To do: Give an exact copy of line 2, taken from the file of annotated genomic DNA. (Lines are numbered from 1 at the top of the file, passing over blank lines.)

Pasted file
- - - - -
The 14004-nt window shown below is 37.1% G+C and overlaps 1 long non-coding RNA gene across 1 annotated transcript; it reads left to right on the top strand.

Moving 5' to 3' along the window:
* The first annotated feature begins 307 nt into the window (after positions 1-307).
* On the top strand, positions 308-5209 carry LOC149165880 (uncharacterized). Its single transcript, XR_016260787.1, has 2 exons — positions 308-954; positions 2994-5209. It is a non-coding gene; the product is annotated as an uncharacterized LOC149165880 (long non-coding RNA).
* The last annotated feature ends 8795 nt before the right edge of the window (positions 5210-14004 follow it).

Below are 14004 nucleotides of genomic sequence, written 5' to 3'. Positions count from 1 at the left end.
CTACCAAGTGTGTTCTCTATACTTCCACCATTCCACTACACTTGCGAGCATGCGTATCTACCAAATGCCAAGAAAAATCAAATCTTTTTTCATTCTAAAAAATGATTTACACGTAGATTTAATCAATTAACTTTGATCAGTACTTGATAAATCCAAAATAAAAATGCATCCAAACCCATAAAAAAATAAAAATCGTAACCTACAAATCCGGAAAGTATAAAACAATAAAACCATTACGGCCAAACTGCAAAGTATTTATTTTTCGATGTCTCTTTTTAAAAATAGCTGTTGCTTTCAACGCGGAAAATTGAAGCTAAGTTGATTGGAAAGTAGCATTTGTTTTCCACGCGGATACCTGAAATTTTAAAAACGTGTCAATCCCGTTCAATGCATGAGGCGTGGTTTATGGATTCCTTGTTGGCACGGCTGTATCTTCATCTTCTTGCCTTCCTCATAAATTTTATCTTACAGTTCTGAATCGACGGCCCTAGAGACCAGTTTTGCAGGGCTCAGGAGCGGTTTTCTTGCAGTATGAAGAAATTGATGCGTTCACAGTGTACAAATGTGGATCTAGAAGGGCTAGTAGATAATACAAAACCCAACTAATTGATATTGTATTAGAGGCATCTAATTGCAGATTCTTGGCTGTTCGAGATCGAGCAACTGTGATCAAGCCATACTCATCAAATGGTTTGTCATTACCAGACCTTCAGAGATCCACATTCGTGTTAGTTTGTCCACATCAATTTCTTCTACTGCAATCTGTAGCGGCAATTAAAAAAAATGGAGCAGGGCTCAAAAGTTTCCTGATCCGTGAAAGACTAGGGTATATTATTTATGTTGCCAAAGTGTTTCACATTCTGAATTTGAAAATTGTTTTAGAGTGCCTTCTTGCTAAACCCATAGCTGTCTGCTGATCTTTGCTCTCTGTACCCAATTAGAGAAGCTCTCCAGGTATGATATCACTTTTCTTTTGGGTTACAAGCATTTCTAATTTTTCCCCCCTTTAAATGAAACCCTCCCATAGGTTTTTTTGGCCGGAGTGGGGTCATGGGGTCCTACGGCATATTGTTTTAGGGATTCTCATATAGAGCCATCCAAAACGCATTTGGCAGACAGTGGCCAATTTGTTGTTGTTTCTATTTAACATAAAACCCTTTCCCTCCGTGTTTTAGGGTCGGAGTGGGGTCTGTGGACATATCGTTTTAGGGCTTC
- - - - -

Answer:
Moving 5' to 3' along the window: